What is the Microsystem Festival?
The Microsystem Festival is more than a conference. It is a warm and personal event which provides you with great opportunities to meet other people who are committed to health and social care improvement. The conference is international and we have the pleasure to introduce several exciting lecturers with roots in both theory and practice. The Festival is an international conference and a network forum that has been organised for 18 years in a row.
The Festival is intended for you as a leader, CEO, improvement coach or anyone working to improve quality in health care. The knowledge of clinical microsystems and quality improvement is advancing and the Festival now also includes an Improvement Science Day for those with a special interest in research.
What is a Clinical Microsystem?
A microsystem is a small group of interdisciplinary healthcare staff who work together with the patient in a particular clinical setting. The microsystem approach differs from team-based development in that the patient, the information and information systems, the organisation’s goals and results are considered as parts of the microsystem. Microsystems are the smallest functional units of healthcare systems and this perspective has had a large impact on the improvement work in many organisations. They are distinct from the next organisational stratum – the ‘mesosystem’ – that exists to support the microsystem’s functioning. This in turn is part of the larger ‘macrosystem’ that includes the strategic goals and functioning of the health care organisation. The knowledge and understanding of clinical microsystems are well documented and research is continuously being done.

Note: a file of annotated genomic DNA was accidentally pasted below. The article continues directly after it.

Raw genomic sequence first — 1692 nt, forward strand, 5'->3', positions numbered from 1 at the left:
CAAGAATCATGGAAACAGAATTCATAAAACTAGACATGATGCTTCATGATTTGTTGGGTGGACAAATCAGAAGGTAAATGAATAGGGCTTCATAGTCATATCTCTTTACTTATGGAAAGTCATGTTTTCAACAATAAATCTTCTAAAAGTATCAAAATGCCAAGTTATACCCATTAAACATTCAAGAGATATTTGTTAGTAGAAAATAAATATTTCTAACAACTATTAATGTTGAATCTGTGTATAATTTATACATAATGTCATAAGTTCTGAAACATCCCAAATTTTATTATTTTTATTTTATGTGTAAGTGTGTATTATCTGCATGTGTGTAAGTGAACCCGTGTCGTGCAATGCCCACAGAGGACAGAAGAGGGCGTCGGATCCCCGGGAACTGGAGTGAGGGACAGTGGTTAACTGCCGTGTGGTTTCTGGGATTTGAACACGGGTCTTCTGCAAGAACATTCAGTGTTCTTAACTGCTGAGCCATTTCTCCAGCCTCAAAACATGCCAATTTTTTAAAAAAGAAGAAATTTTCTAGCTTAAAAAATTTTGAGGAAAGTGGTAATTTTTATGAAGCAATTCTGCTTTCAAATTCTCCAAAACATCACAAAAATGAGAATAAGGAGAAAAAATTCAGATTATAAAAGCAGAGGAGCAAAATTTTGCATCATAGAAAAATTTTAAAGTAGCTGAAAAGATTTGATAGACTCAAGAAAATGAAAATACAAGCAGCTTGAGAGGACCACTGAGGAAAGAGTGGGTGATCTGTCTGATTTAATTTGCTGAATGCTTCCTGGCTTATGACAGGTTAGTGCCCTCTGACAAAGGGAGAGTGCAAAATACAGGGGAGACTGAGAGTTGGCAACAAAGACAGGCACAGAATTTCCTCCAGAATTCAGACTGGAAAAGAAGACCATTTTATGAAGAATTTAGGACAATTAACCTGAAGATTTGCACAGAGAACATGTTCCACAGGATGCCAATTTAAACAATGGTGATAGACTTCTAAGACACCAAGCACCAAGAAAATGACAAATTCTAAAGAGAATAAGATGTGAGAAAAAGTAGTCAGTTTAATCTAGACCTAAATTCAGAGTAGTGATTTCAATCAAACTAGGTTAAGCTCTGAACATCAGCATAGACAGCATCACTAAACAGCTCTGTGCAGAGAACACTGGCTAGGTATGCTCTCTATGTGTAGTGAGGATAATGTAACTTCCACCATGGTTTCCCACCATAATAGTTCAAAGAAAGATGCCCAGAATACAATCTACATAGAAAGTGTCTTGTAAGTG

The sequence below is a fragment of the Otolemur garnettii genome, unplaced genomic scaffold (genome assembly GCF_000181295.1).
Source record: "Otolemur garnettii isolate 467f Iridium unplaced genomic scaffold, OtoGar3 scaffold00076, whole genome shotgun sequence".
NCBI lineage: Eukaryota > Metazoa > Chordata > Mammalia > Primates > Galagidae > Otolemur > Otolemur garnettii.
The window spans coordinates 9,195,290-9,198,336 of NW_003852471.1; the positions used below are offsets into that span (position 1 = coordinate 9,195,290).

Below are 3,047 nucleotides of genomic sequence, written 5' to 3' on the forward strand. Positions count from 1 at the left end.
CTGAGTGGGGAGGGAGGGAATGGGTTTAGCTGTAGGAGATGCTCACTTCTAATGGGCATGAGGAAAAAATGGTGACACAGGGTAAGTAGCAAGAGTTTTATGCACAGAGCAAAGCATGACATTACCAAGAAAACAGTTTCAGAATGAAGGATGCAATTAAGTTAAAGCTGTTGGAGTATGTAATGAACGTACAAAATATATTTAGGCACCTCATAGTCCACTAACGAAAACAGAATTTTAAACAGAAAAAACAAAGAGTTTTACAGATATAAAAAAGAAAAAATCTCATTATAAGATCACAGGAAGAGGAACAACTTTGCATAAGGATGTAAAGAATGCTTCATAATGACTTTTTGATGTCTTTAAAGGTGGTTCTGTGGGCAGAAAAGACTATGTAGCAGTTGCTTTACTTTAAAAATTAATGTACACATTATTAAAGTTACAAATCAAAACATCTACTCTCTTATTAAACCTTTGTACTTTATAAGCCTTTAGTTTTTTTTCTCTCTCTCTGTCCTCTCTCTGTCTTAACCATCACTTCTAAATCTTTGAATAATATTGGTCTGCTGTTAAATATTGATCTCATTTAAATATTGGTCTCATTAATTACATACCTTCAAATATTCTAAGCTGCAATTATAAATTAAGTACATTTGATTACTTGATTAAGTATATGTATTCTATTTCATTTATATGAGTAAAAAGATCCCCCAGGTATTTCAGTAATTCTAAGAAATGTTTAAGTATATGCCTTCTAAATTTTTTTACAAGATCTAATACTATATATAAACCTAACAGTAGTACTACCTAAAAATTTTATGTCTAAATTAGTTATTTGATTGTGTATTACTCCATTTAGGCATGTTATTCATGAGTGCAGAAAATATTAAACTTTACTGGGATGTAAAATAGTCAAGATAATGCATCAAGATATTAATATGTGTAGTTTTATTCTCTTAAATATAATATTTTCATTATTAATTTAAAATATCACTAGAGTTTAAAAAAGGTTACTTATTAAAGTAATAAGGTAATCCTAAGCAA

One way of getting to know your microsystem is to study the 5Ps:
- Purpose – does the whole team have a clear, unambiguous understanding of the core function of the microsystem? How does the current work of the microsystem relate to this statement of purpose? This can help identify if the team has acquired new or additional work without appropriate planning, support or additional resources.
- Patients – what does the microsystem really know about its patients? What are the characteristics of the patients that are regularly seen? What do patients who pass through the microsystem think of the experience?
- People – what is the microsystem like from the point of view of the staff that work within it? What are their concerns, complaints and ideas for improvement? Are the skills and experience of the staff being maximally utilised?
- Processes – how does the microsystem get things done? What are the administrative, managerial and clinical routines that underpin day-to-day functioning? Are these routines sensible, systematic and efficient?
- Patterns – what data is available to help run the microsystem on a day-to-day basis? What performance information is available that could be used to highlight strengths and weaknesses?
If you want to know more about Clinical Microsystem theory, please read:
The Dartmouth Institute Microsystem Academy webbsite:
’’Microsystems in Health Care: Part 9. Developing Small Clinical Units to Attain Peak Performance’’
Paul B. Batalden, M.D. Eugene C. Nelson, D.Sc., M.P.H. William H. Edwards, M.D. Marjorie M. Godfrey, M.S., R.N. Julie J. Mohr, M.S.P.H., Ph.D.